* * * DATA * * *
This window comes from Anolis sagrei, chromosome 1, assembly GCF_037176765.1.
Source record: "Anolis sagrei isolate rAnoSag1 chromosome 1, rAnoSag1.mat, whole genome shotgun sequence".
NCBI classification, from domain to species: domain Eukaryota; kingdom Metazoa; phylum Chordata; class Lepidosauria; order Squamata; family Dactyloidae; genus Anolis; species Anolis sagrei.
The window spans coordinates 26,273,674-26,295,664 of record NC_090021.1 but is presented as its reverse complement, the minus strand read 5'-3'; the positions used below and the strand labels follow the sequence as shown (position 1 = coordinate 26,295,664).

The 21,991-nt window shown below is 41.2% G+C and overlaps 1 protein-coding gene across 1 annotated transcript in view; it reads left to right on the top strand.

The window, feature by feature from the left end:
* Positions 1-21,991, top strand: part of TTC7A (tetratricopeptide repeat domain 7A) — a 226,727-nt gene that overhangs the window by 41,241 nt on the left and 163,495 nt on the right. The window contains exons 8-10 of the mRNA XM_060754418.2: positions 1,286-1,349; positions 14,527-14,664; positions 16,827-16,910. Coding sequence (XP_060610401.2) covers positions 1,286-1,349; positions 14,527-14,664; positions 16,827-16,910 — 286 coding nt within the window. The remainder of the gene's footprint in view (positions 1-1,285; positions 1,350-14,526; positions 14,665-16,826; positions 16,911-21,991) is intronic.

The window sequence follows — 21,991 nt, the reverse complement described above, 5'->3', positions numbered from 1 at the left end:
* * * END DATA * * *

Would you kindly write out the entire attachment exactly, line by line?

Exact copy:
This window comes from Anolis sagrei, chromosome 1, assembly GCF_037176765.1.
Source record: "Anolis sagrei isolate rAnoSag1 chromosome 1, rAnoSag1.mat, whole genome shotgun sequence".
NCBI classification, from domain to species: domain Eukaryota; kingdom Metazoa; phylum Chordata; class Lepidosauria; order Squamata; family Dactyloidae; genus Anolis; species Anolis sagrei.
The window spans coordinates 26,273,674-26,295,664 of record NC_090021.1 but is presented as its reverse complement, the minus strand read 5'-3'; the positions used below and the strand labels follow the sequence as shown (position 1 = coordinate 26,295,664).

The 21,991-nt window shown below is 41.2% G+C and overlaps 1 protein-coding gene across 1 annotated transcript in view; it reads left to right on the top strand.

The window, feature by feature from the left end:
* Positions 1-21,991, top strand: part of TTC7A (tetratricopeptide repeat domain 7A) — a 226,727-nt gene that overhangs the window by 41,241 nt on the left and 163,495 nt on the right. The window contains exons 8-10 of the mRNA XM_060754418.2: positions 1,286-1,349; positions 14,527-14,664; positions 16,827-16,910. Coding sequence (XP_060610401.2) covers positions 1,286-1,349; positions 14,527-14,664; positions 16,827-16,910 — 286 coding nt within the window. The remainder of the gene's footprint in view (positions 1-1,285; positions 1,350-14,526; positions 14,665-16,826; positions 16,911-21,991) is intronic.

The window sequence follows — 21,991 nt, the reverse complement described above, 5'->3', positions numbered from 1 at the left end: